Goal advice wanted

OK, I’m in a MG game on RPOL and we have just been sent on a mission to repair the scent border. So I have written the following as my goal:

Determine if any large predators have breached our section of the scent border.

My GM came back that he didn’t think it was a good goal because:

<i>The problem with the determine if any animals have crossed the scent border, is that it’s a bit ‘wishy-washy’, and also hard to prove.

For example, let’s say you don’t find any tracks. Does this mean no animal has crossed? Or just that you didn’t find any tracks? Do you see the problem?</i>

Now, I’m not sure I buy this argument because if I make my check to look for tracks and succeed, then I should get my intent of knowing if any large animals have been around, fulfill the goal, and get my persona. If I fail, I at least tried and I get my Fate.

Does this sound right to you guys? Any thoughts on refining it? My guy has a bit of a beast hunter past so I want to work that into my goal if I can.

Make the goal more active, so as to engage better with the system:

“Locate a large predator that has crossed the scent barrier” or “Prove that no large predators have crossed the scent barrier.” That makes it less wishy-washy.

Yes, it’s hard to prove a negative – but so what? Hard goals are nevertheless valid goals. If you spend the session making scouting and large predator-wise checks and come up empty, you either succeed or fail.

I’d run this thought by the GM, just to see what he comes back with. It could be you two are not on the same page as far as how success, failure, and complications work.

I think the Goal is fine as is, but Yagathai’s suggestions for punching it up are good. It’s a Goal that’s easy to challenge through hazards and twists, and as GM, I’d be chomping at that bit.

Right. It sounds like your GM just needs to adjust his perspective a bit. Your original goal is fine as far as I’m concerned (though yes, a bit wishy-washy), and one that’s easy to read between the lines. It tells me, as a GM, “Verrain wants to meet a big predator”. As a GM, it then becomes my job to let you meet a big predator.

If I were him, I’d make you make a scouting roll with an Ob of… I dunno, 4? If you succeed, you’d tell me whether or not you found animal tracks (which would determine success/failure of your goals), and whether or not the badger ambushes your patrol or you get advance warning of it. Because not encountering a badger is boring, and the game should never be boring.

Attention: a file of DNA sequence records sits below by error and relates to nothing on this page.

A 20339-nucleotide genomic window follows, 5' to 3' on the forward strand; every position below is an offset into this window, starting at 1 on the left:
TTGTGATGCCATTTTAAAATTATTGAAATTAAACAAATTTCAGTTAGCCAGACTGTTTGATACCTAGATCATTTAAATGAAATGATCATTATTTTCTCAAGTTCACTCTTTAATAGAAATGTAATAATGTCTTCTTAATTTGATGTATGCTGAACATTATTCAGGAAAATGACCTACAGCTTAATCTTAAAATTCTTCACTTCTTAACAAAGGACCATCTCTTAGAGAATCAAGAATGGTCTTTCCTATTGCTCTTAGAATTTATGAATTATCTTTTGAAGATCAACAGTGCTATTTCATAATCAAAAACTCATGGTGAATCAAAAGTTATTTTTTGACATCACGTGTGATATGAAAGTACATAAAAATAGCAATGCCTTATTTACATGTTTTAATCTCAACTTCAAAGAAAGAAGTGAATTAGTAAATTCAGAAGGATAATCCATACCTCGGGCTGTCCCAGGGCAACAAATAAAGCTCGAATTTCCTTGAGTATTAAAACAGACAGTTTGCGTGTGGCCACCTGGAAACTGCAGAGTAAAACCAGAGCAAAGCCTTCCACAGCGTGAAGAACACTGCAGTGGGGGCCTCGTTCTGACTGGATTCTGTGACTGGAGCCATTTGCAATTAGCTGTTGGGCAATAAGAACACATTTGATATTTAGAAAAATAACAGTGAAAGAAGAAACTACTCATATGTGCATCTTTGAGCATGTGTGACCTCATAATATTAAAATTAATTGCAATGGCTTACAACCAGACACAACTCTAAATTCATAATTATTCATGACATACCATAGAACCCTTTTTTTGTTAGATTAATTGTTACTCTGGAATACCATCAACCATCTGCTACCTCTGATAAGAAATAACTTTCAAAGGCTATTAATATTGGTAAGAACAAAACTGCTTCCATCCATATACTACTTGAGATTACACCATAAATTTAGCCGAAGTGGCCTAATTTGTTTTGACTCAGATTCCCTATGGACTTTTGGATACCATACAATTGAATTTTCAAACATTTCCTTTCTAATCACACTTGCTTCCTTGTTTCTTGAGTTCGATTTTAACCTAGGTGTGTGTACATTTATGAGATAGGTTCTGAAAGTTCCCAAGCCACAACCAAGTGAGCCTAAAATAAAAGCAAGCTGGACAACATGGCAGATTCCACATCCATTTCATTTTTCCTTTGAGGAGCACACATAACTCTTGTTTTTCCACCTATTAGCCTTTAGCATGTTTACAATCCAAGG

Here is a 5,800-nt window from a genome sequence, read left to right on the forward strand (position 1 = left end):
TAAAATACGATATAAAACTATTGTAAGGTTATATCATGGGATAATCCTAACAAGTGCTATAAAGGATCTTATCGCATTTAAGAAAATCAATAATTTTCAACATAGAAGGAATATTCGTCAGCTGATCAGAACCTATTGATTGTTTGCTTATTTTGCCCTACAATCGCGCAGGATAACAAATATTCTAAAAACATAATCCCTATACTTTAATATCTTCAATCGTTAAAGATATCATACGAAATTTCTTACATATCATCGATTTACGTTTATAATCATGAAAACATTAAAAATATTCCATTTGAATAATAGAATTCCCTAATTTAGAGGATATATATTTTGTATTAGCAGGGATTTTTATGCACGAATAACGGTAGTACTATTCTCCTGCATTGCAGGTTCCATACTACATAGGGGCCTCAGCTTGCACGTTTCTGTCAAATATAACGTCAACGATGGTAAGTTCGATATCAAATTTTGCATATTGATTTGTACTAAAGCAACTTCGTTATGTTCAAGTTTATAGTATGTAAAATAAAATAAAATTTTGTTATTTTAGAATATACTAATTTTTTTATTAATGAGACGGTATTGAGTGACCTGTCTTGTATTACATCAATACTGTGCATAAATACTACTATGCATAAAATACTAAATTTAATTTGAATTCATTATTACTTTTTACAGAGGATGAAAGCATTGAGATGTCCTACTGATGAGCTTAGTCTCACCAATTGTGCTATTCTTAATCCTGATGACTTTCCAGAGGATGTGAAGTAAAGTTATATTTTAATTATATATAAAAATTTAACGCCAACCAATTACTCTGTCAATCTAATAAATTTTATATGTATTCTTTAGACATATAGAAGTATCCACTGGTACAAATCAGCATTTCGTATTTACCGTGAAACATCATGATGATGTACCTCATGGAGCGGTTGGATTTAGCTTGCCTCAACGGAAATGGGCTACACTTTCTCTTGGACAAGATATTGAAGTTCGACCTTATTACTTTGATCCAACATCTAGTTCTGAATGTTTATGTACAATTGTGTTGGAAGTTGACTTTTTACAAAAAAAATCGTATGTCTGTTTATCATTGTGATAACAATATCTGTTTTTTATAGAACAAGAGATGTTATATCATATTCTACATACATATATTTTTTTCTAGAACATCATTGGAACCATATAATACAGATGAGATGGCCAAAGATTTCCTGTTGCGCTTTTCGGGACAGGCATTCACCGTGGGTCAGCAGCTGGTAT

Yag’s dead on.

I mean… seriously, you’re not going to fail to find proof that a large predator crossed the Scent Border – the game’s just not wired that way. You either:

  1. Succeed.
  2. Succeed with a consequence (tired, angry, whatever… tracking the damned thing for hours or days until you can figure out which way it went).
  3. Hit a twist.[1] – Which… come on… clearly that should be “and your patrol gets ambushed by the predator you were looking for: ‘I can TELL we’re getting close guys…’”

But in any of those situations, you’re finding what you’re going after. You’re just… not going to fail. There is really no situation in MG where you don’t find tracks – except for #3, in which you maybe don’t find tracks, tell everyone that nothing’s got over the Scent Border, and are then attacked by the thing that you just said wasn’t there. :slight_smile:

[1] - When I run MG, I tend to play #3 as “Succeed with a Twist” rather than “Twist interrupts your attempt.” So if, say, you blow a Pathfinder roll to reach the next town, and I use a Twist in response, you’ll get GET to town eventually – that parts basically assured. I believe that’s a minor bit of rules drift.

Also, this Goal clearly gives your character something on which to spend a check in the Players’ Turn, if it’s not addressed by the GM.